Khabarnegaran.info-Niki Azad: Local journalist Mahdieh Amiri speaks of the hardships of practicing journalism in the southern Iranian province of Bushehr. Amiri has been working as a journalist in Bushehr for years. Since 2007, she has been the editor-in-chief of a few local websites, biweekly and quarterly magazines. She is now the editor-in-chief of hamooniran.com website and Ava-ye Dashtestan biweekly.
Meager pays, costly days hamper Iranian journalists lives20 November 2013
Translated by:Mehrdad Safa
Khabarnegaran.info-Saba Etemad: “Iranian journalists are paid meager salaries.” How true is this statement? In which types of media are meager wages more prevalent? Does affiliation of a media to a political party, whether reformists or conservatives, affect the salary level of journalists? Is a journalist with ten years of related working experience able to earn a living?
Many media workers would spontaneously say that journalists are paid far less in Iran than those in other countries.
The monthly wage for journalists is determined by the Labor Law at the same level of the worker’s minimum wage. The average salary of journalists, depending on their working experience and their institution (public or private), usually varies between $166 and $333.
Media owners are hardly eager to increase their wages; rather, to compensate for rising inflation, increased paper and zinc costs and the like, they decrease from journalists’ salaries. The legitimate demands of journalists for their minimum rights usually prove to be futile. In a few words, Iranian journalists are still paid low salaries.
In this report, we ask a few experienced Iranian journalists about the wages and living of media workers in Iran.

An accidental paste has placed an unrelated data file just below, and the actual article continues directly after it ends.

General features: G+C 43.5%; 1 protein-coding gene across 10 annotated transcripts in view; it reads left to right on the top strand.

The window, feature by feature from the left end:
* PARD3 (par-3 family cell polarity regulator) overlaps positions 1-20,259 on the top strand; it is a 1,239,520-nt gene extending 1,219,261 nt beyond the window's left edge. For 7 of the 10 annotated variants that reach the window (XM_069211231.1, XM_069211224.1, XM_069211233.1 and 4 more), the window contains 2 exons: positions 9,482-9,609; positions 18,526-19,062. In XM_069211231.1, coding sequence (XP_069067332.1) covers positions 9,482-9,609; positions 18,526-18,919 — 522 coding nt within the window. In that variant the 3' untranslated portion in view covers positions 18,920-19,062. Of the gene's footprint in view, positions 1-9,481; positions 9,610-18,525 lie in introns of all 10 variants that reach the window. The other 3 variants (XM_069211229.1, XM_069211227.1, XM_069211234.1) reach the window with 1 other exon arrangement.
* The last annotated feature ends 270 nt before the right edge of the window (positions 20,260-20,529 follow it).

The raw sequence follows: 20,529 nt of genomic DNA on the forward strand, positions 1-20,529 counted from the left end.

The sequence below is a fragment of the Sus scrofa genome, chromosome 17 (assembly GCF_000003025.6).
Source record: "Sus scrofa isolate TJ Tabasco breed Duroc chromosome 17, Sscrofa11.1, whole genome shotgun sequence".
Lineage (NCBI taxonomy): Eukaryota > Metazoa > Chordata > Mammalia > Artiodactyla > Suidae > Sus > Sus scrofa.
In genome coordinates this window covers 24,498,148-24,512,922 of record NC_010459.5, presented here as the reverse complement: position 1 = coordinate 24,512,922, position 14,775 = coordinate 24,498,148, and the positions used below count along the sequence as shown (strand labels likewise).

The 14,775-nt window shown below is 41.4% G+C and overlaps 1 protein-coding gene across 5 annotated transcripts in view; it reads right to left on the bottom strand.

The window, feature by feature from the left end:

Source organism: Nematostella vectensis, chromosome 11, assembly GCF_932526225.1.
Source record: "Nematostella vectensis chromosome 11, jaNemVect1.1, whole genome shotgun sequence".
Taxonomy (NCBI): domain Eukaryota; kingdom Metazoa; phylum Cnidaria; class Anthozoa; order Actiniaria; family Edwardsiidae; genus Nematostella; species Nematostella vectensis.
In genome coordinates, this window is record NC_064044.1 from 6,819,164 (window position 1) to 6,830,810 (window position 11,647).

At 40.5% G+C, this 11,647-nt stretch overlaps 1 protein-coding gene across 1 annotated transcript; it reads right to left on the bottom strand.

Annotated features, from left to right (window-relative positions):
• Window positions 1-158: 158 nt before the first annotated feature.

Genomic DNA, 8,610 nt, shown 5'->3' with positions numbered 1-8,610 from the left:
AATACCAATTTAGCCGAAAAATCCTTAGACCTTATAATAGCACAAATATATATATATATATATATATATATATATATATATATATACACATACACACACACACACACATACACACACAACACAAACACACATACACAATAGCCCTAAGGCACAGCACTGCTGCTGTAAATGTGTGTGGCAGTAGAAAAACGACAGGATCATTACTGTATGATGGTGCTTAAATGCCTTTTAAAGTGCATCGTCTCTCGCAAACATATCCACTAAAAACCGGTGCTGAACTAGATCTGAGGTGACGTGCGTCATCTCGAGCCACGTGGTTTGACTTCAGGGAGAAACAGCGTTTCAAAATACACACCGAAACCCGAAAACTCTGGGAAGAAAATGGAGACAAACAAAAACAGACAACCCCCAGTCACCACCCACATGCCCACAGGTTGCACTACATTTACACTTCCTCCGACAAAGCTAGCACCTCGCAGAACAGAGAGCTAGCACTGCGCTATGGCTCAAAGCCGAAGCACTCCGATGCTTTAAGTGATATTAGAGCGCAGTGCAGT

Our interviewees are experienced journalist Iraj Jamshidi, media expert Pejman Mousavi, a France-based journalist under the pseudonym of Maryam, a Bahar newspaper journalist who has lost his job after the daily was banned nearly a month ago, and freelance reporter Bahar Makouyi who works for a few French media.
Talking about wages is red line
“Whenever we talk about our wages and bonuses, it is as if we have passed a red line or committed an unforgivable sin,” says Iraj Jamshidi, who has been working as a parliamentary reporter for years.
“Unfortunately, journalists are always paid the minimum wage in Iran. Newspaper owners, as employers, hardly agree to increase their wages,” Jamshidi explains.
“Journalists also receive the minimum bonuses as stated by law. In many cases, we have seen that they do not get paid even the minimum.
Jamshidi believes that the earning of Iranian journalists can be improved by breaking self-reinforced taboos that journalists do not deserve high wages.
A Bahar newspaper journalist who wants to remain anonymous also compains, “We journalists must defend our union rights. The reality, however, is something else. We have the right to defend the others, but when it comes to ourselves, we have to remain silent.” “Media managers, particularly in reformist and independent media, always disregard the rights of freelancers, as if the reporter have not put any effort into producing the content,” he added.
Media owned by out-of-media people
What are the ifs and buts for not paying decent wages to journalists? The country’s economy, Jamshidi believes, plays a key role in these ifs and buts. “Media owners are always complaining about the high costs of paper, film, zinc, printing, as well as additional costs of rent, water, power and telephone.”
“Since it’s impossible to lower these costs,” Jamshidi explains, “media managers choose to the simplest way, namely cutting the wages of journalists.”